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Time Period:







See Mrs. Everett's page


It was later willed to the Pasadena Art Museum.

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RSW's Diary Comments


Editor's Note:

It is NOT inconceivable to suspect that this painting might be very similar to the preceding painting The Gray Barn. It was not uncommon for Woodward to send Mrs. Everett a painting he knew she would appreciate. Later, he did something very similar with his friend and interior designer Harold Grieve. We believe it was a way to utilize both coast. The two similar paintings were unlikely to cross each other's paths.

Additional Notes

Woodward with California friend Harold Grieve
Woodward with California
friend Harold Grieve

This painting was sold to Mrs. Henry Everett for her famous collection. It was later willed to the Pasadena Art Museum which sold it at a Sotherby's auction in Los Angeles on March 17, 1980, sale # 272, lot 324 to an unknown buyer.

Mrs. Everett was one of three women to strongly support and advocate for Woodward. She is one of two who met and knew him as a young adult, prior to him becoming a professional artist. Woodward's father Orion, a real estate developer, made his mark first by working for an Ohio developers, the Briggs Company, that later moved to Los Angeles, CA to work on numerous projects.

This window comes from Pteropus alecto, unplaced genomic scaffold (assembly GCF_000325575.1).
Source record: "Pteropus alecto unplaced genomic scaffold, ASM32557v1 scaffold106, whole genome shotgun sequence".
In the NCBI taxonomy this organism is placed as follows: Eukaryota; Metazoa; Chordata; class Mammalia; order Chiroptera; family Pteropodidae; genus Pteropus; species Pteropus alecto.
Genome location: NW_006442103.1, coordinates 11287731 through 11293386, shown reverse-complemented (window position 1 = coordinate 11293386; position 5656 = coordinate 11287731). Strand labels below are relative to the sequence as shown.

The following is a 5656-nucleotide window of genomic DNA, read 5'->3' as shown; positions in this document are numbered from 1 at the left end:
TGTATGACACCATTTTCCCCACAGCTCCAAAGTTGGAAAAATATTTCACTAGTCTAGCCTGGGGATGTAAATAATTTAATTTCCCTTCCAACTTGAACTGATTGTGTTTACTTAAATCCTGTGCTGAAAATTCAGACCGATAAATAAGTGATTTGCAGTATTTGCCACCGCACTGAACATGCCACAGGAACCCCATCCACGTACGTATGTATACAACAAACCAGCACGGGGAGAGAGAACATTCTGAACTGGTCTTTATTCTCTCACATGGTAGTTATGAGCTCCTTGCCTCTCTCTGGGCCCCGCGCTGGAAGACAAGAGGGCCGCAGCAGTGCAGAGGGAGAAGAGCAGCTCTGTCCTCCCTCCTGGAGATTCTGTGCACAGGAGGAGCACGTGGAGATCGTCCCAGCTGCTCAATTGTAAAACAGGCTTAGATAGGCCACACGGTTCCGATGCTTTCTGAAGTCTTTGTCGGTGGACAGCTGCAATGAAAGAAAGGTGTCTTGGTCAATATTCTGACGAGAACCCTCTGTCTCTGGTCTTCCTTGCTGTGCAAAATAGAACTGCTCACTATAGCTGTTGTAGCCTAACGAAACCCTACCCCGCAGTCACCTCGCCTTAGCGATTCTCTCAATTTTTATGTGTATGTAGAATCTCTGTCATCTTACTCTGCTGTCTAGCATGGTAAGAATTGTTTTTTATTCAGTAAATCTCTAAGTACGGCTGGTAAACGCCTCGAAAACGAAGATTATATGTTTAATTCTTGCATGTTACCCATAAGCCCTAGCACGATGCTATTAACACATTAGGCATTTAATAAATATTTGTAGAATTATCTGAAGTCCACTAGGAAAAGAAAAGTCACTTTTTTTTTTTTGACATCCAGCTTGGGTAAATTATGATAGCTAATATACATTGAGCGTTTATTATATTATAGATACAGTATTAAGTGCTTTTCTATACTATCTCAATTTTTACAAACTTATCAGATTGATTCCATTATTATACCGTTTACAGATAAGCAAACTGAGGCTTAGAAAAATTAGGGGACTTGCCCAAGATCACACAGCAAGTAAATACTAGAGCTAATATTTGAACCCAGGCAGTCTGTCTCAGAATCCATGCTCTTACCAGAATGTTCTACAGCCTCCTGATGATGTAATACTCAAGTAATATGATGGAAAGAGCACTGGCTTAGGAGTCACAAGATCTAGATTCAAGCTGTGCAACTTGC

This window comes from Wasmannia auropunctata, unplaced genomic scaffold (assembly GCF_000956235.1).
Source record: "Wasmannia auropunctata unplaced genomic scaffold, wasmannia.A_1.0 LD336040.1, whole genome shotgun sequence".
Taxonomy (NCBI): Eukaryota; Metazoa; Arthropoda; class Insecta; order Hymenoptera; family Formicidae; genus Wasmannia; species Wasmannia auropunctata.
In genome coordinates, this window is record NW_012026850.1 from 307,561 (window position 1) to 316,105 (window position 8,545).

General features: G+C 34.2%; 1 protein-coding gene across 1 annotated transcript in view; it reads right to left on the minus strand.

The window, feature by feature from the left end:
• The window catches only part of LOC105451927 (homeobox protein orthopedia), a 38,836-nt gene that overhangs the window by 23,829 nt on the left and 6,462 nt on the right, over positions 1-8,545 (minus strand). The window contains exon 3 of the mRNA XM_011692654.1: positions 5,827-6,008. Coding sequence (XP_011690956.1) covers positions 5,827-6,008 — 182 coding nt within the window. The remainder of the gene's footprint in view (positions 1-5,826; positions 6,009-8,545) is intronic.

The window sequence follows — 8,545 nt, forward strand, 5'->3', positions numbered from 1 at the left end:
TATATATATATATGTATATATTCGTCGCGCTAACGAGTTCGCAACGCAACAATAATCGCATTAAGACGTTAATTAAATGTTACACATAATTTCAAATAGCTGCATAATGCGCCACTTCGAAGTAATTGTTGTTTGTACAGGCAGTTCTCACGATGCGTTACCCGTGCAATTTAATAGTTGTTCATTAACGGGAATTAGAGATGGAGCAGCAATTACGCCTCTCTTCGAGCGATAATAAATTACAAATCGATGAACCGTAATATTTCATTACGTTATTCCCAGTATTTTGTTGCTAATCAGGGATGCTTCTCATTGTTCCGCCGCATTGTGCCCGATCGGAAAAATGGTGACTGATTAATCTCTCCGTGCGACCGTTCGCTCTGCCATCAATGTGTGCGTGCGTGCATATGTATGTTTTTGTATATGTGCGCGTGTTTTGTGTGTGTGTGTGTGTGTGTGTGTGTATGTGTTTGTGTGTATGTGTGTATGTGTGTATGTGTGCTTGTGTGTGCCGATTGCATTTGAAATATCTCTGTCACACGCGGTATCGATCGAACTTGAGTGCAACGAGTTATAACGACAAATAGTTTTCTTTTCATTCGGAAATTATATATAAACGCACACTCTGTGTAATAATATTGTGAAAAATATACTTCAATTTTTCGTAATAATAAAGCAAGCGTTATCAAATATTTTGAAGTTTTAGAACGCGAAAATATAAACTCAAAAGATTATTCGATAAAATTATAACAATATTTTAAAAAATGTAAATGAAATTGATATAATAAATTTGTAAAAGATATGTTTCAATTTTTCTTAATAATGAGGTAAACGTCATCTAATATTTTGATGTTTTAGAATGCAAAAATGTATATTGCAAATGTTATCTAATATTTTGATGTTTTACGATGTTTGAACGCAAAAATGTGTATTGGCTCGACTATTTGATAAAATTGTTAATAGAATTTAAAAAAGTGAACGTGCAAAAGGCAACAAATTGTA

Mrs. Josephine Pettingill Everett
The only photograph of Mrs. Everett
we could find after and exhaustive search.
Published in the Pasedena Evening Post
June 22, 1928. She is 62 year old in the clip.

The Everetts, key in the development business through interbureau transportation and power (trollys) first in Cleveland, OH and later took residence in Pasadena, CA. She is responsible for putting Woodward in the Los Angeles Art Museum twice, and divided her paintings between the Pasadena Museum of Art and the San Diego Museum of Art. The two were close enough for Woodward to visit with her at her hotel when visiting New York City for the annual Watercolor Society Association's annual Spring show. Woodward was a member of the society.

While relatively speaking, Mrs. Everett is mostly unknown, however, she was a great patron of the arts and is credited with writing the check, that paid for the land that the famed Hollywood Bowl sits to this day.

To read more about Mrs. Everett, please Click Here!